Eric poses an interesting question to Annie, asking about NAD’s approach to complex scientific issues. Annie explains that, in such cases, the organization allows both sides to bring in expert witnesses to analyze evidence and present an opinion. Expert reports are most useful when no clear scientific standard has been set. However, these reports are not enough to substantiate a claim on their own. Advertisers must also submit true scientific studies. Eric adds that NAD may give an expert opinion little to no weight if it is contrary to scientific consensus. In other words, if an opinion is an outlier among specialists, NAD is less likely to find it reliable.  

At this point, the duo introduces distinguished guest Tom Rosholt, the owner and principal of Tom Rosholt Consulting, Inc. His company offers consulting on ad claim substantiation, analytics, and research. After introducing himself, he defines claim substantiation as the task of forging a connection between a message and a metric. His responsibility as a consultant is to ensure that the message and the metric connect before the claim goes to market. If a claim is already in the market, he analyzes data to reveal the strengths and weaknesses of the claim’s supporting evidence.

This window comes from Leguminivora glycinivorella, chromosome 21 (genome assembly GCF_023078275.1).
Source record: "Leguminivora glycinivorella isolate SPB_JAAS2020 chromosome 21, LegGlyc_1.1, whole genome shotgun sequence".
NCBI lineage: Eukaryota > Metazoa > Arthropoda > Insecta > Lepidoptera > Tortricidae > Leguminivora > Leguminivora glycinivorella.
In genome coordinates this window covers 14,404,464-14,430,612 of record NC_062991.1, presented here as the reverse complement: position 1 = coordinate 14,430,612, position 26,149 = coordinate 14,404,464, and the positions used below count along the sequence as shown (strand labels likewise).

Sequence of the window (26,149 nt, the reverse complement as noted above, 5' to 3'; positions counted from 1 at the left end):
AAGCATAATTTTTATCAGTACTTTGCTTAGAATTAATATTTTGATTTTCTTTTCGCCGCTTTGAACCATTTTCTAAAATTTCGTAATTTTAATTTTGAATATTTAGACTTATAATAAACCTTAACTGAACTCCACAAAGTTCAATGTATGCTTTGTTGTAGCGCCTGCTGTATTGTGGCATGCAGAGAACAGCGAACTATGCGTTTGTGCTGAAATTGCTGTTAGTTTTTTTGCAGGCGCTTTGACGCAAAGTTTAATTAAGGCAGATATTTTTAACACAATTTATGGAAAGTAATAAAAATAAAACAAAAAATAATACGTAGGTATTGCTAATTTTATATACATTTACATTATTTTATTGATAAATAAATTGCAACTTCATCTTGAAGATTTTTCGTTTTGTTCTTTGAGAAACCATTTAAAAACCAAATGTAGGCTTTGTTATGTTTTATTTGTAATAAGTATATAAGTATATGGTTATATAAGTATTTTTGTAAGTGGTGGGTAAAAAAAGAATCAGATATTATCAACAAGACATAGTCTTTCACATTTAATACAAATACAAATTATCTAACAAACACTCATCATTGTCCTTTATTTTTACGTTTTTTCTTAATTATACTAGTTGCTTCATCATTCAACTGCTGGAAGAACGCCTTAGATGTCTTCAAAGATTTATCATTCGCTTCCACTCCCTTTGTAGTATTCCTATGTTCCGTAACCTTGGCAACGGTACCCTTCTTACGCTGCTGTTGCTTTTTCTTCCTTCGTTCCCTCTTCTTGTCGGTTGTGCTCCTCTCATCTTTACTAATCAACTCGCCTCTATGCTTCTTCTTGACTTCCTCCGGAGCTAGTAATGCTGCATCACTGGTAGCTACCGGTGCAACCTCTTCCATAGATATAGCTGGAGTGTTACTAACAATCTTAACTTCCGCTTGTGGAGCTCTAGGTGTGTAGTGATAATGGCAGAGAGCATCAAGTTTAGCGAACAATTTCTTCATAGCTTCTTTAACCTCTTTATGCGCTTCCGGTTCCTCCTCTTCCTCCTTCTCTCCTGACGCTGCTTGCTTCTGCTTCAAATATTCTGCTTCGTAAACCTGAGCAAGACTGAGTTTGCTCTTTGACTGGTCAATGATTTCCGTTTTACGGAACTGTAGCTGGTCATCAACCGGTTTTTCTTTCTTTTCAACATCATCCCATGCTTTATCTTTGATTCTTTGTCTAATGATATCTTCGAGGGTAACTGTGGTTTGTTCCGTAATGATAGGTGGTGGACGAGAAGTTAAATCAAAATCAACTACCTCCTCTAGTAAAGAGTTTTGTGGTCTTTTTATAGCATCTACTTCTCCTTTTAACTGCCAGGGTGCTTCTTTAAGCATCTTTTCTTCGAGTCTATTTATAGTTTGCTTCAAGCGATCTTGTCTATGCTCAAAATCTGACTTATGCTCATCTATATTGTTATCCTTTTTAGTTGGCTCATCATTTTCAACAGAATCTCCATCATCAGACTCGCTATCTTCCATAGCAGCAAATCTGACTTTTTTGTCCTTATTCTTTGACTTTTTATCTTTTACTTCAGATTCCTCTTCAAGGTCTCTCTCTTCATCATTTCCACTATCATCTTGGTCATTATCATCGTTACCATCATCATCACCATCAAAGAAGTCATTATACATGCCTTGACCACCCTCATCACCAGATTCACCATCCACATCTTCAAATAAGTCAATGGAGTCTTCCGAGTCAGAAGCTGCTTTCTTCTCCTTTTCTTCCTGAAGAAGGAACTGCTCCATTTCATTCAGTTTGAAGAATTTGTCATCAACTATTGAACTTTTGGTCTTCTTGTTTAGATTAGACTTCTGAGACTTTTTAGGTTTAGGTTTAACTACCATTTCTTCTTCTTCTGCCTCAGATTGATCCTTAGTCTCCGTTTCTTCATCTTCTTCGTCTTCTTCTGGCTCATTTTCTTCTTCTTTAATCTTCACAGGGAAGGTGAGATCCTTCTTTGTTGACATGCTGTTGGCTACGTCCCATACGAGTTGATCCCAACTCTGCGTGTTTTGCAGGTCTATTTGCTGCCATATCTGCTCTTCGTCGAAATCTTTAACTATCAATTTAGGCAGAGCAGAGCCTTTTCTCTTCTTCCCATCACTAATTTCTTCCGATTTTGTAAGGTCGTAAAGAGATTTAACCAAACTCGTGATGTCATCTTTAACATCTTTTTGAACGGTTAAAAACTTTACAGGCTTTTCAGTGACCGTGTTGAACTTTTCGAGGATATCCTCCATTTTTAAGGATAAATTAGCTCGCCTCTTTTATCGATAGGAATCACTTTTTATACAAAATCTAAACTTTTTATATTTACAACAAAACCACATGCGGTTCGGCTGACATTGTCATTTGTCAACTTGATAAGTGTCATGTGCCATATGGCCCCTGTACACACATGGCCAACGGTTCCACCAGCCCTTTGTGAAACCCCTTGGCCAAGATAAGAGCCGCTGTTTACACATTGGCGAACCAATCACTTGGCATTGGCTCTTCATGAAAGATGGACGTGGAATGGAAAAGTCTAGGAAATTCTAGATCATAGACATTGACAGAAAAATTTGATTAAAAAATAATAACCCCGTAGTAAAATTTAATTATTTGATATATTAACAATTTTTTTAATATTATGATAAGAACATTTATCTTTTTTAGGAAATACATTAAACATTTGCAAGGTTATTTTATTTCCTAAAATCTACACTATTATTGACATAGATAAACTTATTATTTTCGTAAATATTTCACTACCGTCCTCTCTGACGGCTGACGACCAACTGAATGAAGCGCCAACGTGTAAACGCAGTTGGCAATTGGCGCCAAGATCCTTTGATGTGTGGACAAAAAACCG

Earlier in the episode, Eric mentioned the importance of statistical significance, and here, he asks Tom to define it. Tom answers, explaining that it is the scientific equivalent of being able to prove something beyond a reasonable doubt. He then answers Annie’s question, “What is one thing you wish lay people understood about scientific evidence?” by opining that lawyers too often look at statistics as the truth rather than an approximation of the truth. He uses the example of flipping a coin 10 times. The chance of getting heads each time is 50 percent. Though this is the case, that does not mean that the coin flip will result in heads five out of 10 times. In his experience, many fail to consider that the coin could land on heads as many as 10 times or as few as zero.   

Tom makes a few recommendations for representatives in claim substantiation cases. Be skeptical and view a claim as unsubstantiated until you see support for it and be aware of bias and error in testing. He ends by explaining that as a statistician, his approach to analyzing data is static and objective. It does not change depending on the product or industry he is researching. His goal is to present the numbers clearly and honestly.  

Eric and Annie wrap up the show with the following takeaways:  

  1. Make sure your testing matches the claims and is reliable and consumer relevant. All testing should elicit statistically significant results pertinent to real-world use of the product.  

  1. Expert reports alone do not suffice to provide a reasonable basis. These reports need to provide supporting evidence for any conclusions.  

  1. Bring your statistician into the fold before making a claim. This ensures you have the information necessary to make the right claims and support claims as needed.  

  1. Be skeptical in your approach to claim substantiation. Assume that a claim is not supported until there is evidence to the contrary. Remember that evidence needs to be reliable, and results should be as specific as possible.  

Go to the next episode of The Ad Watchers.